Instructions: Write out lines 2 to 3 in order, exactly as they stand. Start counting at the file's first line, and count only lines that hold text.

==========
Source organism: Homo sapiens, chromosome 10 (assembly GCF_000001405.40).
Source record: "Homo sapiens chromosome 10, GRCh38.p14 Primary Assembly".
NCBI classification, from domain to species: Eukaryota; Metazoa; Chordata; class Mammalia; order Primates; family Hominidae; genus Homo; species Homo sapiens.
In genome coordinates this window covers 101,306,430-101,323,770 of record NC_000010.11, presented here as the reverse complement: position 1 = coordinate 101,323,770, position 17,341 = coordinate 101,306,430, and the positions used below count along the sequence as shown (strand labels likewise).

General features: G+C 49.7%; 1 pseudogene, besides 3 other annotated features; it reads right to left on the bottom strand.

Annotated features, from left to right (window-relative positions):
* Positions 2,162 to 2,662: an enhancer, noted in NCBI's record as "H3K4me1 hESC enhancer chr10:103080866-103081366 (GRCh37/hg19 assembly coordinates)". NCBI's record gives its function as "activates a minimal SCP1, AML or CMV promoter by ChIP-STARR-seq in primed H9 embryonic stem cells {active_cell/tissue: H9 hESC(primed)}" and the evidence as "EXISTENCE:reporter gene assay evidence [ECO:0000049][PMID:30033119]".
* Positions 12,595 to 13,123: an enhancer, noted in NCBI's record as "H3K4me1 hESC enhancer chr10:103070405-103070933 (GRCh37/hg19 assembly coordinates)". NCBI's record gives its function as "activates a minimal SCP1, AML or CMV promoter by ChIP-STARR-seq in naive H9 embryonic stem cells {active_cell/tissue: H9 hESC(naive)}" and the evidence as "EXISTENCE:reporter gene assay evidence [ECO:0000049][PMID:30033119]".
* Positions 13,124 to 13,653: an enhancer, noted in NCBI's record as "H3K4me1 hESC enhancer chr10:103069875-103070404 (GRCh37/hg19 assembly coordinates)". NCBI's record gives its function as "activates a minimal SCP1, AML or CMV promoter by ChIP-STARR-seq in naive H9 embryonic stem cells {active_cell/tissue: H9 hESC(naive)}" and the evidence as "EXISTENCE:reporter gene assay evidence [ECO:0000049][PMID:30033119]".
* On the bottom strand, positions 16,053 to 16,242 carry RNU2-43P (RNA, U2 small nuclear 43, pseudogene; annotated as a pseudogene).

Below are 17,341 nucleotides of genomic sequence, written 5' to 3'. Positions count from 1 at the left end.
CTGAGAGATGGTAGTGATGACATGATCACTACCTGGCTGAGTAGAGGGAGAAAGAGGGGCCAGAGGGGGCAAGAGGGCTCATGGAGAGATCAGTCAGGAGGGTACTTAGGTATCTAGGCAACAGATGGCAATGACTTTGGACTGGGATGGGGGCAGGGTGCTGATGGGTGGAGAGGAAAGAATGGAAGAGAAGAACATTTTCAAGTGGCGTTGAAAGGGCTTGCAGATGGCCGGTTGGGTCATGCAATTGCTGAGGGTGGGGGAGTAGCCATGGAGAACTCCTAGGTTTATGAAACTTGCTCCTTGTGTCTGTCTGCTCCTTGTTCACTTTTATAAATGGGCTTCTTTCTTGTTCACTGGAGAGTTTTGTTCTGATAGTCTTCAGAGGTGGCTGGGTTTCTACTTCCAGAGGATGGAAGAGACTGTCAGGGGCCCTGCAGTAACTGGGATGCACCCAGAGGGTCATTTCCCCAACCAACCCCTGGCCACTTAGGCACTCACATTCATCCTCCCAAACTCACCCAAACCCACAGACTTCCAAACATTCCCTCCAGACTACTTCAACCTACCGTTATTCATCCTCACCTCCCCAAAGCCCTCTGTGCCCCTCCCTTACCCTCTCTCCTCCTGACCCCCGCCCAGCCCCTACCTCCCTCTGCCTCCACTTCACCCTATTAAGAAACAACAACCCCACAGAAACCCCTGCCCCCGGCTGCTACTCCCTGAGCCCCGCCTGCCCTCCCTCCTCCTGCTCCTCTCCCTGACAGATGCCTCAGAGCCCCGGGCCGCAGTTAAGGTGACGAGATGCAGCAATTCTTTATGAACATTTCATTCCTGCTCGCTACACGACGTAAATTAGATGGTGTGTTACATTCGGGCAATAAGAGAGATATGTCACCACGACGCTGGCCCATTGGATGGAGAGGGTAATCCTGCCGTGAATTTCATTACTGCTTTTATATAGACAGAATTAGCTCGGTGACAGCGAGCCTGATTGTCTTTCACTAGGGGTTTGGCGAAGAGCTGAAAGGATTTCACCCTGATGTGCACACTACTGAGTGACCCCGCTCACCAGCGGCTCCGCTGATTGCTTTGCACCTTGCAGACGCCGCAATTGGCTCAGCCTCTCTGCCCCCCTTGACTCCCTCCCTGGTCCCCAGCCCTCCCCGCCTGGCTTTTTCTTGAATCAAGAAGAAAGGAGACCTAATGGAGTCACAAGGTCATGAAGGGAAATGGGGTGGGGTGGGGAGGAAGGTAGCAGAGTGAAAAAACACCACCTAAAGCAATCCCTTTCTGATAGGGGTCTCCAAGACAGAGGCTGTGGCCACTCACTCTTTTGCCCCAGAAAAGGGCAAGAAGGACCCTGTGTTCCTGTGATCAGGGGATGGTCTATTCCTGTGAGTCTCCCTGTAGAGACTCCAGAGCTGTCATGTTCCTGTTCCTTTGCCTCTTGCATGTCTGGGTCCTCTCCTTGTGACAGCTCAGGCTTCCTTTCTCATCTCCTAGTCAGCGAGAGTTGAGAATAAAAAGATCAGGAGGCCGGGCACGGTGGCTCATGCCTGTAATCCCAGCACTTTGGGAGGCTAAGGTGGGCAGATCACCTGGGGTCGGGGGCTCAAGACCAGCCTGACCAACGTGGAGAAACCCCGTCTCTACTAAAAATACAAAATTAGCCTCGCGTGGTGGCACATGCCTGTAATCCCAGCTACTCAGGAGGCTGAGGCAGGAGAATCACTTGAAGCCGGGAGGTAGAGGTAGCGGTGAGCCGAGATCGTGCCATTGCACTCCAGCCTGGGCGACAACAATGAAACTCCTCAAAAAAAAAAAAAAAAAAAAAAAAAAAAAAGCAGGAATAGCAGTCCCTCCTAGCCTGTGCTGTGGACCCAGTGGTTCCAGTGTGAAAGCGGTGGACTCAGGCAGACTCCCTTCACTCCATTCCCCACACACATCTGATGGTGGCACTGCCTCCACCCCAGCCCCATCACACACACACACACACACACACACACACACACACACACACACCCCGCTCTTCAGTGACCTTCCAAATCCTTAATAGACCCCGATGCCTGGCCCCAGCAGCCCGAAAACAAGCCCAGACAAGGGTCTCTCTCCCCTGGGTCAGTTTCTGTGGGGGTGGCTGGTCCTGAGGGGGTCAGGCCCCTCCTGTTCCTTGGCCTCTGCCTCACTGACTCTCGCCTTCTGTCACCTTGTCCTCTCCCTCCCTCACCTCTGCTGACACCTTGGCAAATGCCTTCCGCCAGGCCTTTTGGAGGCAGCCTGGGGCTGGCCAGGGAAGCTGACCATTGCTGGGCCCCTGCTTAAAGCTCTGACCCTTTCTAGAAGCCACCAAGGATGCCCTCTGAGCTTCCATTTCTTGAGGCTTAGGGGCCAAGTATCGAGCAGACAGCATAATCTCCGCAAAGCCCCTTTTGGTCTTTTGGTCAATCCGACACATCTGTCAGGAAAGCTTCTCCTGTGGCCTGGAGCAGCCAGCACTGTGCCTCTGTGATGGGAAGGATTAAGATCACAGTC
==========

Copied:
Source record: "Homo sapiens chromosome 10, GRCh38.p14 Primary Assembly".
NCBI classification, from domain to species: Eukaryota; Metazoa; Chordata; class Mammalia; order Primates; family Hominidae; genus Homo; species Homo sapiens.